Executive Editor: Ernst Raaymakers, Joseph Schatzker, Rick Buckley

Authors: Matthias Hansen, Rodrigo Pesantez

Proximal tibia Partial articular fracture, split

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1 Principles top


Anatomical reduction

Anatomical reduction of the articular fracture component and fixation with absolute stability is mandatory.

Make sure the lateral meniscus is not caught in the fracture line

2 Patient preparation and approach top


Patient preparation

This procedure is normally performed with the patient in a supine position.


In order for screws to achieve a lag or compression effect at the fracture, they must be inserted perpedicular to the fracture plane. The fracture plane therefore dictates screw entry points.

If there is concern about the proximity of major nerves, simple stab incisions should not be used, the skin should be incised followed by blunt dissection to avoid nerve damage.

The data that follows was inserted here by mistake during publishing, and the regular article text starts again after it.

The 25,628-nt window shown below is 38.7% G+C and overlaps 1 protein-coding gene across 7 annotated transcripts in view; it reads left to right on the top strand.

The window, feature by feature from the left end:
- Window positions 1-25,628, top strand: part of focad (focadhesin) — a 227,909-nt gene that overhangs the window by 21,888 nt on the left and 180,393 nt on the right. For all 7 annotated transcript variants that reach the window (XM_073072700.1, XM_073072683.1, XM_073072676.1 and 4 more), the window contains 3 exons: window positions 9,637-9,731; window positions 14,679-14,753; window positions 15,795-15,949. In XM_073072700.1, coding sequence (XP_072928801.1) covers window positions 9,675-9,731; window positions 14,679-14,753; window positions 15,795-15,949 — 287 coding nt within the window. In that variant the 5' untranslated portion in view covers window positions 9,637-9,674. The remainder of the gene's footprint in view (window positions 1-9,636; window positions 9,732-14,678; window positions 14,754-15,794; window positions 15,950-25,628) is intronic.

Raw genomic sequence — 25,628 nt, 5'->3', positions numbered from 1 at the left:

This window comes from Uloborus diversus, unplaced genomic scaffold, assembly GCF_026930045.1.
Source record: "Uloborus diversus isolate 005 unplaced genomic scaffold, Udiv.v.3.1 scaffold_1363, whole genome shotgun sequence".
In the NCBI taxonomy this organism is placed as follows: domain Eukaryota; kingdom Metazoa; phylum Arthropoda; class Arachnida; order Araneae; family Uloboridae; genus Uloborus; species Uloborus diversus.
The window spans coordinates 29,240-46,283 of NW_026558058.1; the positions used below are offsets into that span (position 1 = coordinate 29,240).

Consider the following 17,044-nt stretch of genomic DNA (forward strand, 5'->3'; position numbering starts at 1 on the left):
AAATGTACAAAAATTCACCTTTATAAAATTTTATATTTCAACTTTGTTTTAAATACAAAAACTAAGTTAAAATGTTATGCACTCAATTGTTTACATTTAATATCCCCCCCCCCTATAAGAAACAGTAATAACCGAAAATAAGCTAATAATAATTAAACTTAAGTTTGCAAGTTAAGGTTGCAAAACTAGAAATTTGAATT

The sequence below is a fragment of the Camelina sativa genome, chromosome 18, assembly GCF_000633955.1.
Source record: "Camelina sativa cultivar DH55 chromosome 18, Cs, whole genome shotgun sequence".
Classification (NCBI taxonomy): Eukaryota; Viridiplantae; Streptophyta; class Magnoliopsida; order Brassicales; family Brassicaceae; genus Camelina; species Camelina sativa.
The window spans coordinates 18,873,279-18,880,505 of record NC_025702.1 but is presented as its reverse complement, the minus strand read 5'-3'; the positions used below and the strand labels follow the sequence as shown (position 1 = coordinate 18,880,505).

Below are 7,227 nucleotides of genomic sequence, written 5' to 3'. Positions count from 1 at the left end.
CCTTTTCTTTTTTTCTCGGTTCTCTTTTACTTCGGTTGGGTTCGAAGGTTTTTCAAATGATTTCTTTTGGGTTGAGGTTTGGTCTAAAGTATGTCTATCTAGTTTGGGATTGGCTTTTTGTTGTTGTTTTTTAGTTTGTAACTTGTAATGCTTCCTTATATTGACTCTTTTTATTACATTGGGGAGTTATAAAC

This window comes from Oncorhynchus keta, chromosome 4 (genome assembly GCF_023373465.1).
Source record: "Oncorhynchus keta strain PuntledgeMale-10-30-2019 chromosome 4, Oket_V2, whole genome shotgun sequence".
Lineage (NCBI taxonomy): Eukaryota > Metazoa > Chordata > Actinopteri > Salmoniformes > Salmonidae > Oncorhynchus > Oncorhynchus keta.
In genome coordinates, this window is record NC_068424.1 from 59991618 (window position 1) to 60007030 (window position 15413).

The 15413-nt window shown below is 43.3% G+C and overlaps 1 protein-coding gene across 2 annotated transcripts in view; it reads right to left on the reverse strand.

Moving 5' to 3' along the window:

3 Reduction top


Single clamp

Indirect reduction may be achieved by external manipulation of the fractured fragment using clamps. In cases where adequate closed reduction is not achieved the joint should be opened to allow anatomical reduction.

Check the reduction either arthroscopically or under image intensification.


Multiple clamps

Depending on the fracture configuration more than one clamp may be necessary as shown in the image.


Secure reduction with K-wire

Apply a K-wire to secure the reduction and to facilitate cannulated screw fixation.

4 Fixation top


Lag screw application

Once anatomic reduction of the fracture is obtained fixation follows with two cancellous screws with washer. In young people screw fixation is enough. In older individuals a buttress plate should be added to prevent displacement.

Use image intensification to check the length and position of the implants.

The cortex in the lateral tibial head is thin. Therefore, the use of washers is needed in the majority of the patients.

Click here for a detailed description of the lag screw technique.

v2.0 2010-05-15